Sorting the Maze of Banking and Finance Apps


At a time when it seems as if a new mobile application surfaces every day, banking and personal finance apps are becoming one of the more popular categories among those looking to keep track of their investments while making their monthly mortgage and car payments.

Need to make a deposit? Use the camera on your smart phone to take a photograph of the check and it will instantaneously be deposited into your bank account. Want to compare product prices while shopping? A barcode scanning app will provide real-time online comparison.

"[Finance and banking applications] are becoming function rich, and they’re available at a good price, as in free,” says Simon Buckingham, CEO of Appitalism.com, a mobile app superstore. “They’re among some of the most useful applications because you’ve always got your phone with you.”

And there’s a wide range to choose from.


Sorting the apps

According to Buckingham, two of the more popular apps are Mint.com, and PayPal. They also happen to be free for iPhone, Android and Blackberry users. The Mint.com app, which Buckingham labels “the most popular online cloud-based personal finance service around,” links users to their bank accounts and credit cards, and provides a continuous look at your assets and debts. Users can set budgets, as well as an alert for when they’re about to go over budget.

“For most people, I think a free app like Mint.com will cover 90% of their requirements,” Buckingham says.

With PayPal, considered the king of the money-transfer castle, users can send money to anyone with an email address, as well as add or withdraw funds, or donate to charitable causes. The deposit function, similar to the feature now being offered by many banks, is particularly attractive to physician practices. Now the administrative assistant or receptionist can deposit those checks as they come into the practice.

“Most physicians’ offices are open after work to cater to their patients’ lifestyles, so the ability for you to deposit a check at 7 p.m. just by taking a photo of it is clearly going to be something very valuable and useful for a physician,” Buckingham says. “You don’t want to keep running out of the office all the time. That’s quite labor intensive and time consuming.


Finance and investments

The good news about monitoring your personal finances and investments is that there are tons of applications from which to choose. The bad news, according to Steven Rosenberg, vice president of Sentigo, is that there’s so much information available with regard to buying and selling stocks and managing investments that it can be difficult to distill all the information down to what’s important to you.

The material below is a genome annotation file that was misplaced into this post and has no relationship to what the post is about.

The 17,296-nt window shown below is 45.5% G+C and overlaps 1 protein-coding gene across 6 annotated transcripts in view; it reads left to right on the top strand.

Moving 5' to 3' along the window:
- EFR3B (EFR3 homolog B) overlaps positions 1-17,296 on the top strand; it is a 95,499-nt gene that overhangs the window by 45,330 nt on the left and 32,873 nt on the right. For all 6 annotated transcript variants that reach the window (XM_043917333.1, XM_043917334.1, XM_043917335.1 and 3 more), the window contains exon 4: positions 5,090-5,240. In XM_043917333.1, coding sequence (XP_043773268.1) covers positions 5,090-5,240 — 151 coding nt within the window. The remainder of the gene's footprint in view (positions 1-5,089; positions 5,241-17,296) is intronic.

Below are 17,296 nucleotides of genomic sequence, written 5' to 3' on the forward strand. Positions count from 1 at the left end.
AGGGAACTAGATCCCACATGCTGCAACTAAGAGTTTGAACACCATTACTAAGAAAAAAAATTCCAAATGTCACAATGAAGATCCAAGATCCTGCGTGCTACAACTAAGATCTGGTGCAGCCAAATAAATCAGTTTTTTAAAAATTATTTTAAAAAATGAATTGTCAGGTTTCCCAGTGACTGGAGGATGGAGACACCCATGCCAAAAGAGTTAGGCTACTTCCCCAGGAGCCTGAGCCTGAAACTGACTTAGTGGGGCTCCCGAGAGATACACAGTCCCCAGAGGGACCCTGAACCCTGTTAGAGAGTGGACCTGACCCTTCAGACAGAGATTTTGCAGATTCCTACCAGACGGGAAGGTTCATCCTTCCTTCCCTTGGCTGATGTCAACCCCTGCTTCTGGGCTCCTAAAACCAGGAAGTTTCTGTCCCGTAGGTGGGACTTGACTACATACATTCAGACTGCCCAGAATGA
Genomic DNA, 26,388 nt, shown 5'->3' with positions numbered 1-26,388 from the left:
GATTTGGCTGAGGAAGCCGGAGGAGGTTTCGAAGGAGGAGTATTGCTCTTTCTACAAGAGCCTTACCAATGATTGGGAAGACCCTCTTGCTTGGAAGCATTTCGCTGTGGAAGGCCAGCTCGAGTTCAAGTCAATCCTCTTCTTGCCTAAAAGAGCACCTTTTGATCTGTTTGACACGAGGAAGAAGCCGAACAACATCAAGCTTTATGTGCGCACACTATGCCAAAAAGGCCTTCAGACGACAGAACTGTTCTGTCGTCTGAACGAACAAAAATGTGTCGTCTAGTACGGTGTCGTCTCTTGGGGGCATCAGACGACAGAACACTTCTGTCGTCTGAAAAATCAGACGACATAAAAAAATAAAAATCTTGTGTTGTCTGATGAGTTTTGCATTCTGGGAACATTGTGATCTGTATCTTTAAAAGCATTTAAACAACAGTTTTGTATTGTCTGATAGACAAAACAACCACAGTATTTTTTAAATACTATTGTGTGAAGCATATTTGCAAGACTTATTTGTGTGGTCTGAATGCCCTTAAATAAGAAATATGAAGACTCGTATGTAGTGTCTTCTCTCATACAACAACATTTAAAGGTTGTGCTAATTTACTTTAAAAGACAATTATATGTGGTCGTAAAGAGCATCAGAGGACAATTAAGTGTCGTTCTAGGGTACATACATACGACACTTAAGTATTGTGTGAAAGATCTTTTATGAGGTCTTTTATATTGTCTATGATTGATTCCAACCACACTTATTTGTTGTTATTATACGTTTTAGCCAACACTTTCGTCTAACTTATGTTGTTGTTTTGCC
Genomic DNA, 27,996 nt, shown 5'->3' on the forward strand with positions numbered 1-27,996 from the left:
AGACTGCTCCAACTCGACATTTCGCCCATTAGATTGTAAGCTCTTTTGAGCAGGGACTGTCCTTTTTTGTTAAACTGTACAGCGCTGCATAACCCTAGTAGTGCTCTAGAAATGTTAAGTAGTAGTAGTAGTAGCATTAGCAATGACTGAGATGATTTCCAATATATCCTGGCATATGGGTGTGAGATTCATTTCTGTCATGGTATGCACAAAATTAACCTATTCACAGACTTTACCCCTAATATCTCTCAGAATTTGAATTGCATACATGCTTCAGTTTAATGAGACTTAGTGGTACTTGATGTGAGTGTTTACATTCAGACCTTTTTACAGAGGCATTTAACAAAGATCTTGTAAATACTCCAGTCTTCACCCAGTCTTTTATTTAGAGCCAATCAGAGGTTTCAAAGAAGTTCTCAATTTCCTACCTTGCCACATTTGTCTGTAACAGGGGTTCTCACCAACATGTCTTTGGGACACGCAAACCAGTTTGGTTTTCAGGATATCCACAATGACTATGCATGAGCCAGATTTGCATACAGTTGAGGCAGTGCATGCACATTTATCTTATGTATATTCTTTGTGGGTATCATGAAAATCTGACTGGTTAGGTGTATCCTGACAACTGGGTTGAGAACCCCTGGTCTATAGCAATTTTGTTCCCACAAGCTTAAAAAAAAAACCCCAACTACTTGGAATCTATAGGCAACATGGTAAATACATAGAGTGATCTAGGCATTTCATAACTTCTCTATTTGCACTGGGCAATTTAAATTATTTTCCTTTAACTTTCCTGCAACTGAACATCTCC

Rosenberg says that Wall St. Scanner, the company’s financial app that was released in May, can help physician-investors sort things out.

“We scan the market all day long for information pertaining to certain companies and certain behaviors of stocks, and try to distill it down to give you the true market vibe of what’s happening out there to your stocks that you follow, as well as what’s happening to key stocks out there, the hot ones,” Rosenberg says. “What we do is we read anywhere from 7 to 10 million web pages per day, from over 16,000 sources online. So instead of you going to Yahoo!Finance and then Reuters and so on, we’re reading that information, and then distilling all that information out there into specific key points that matter.”

Rosenberg says that physician-investors can personalize the information by setting up their own portfolio within the application. Then, every time the application is opened, the physician-investor will see information related to his or her stocks — the price of the stock, the sentiment, forecasting, and what people are saying about it. The free app is currently available for iPhone users and will shortly be available for Android and Blackberry as well.


Security conscious

Buckingham says that with anything electronic, it’s important to be security conscious. But because a smart phone is essentially a computer with a smaller screen, many of the online security measures, such as encryption and secure authentication, are already built in.
“We’re not starting again with mobile banking,” Buckingham says. “There isn’t the same degree of risk when banking went from the physical world to the online world. But as always, you should probably look at legitimate apps closely, stick with an official app from your bank, and take the same precautions you would in doing any type of online banking when you’re on your mobile device.”



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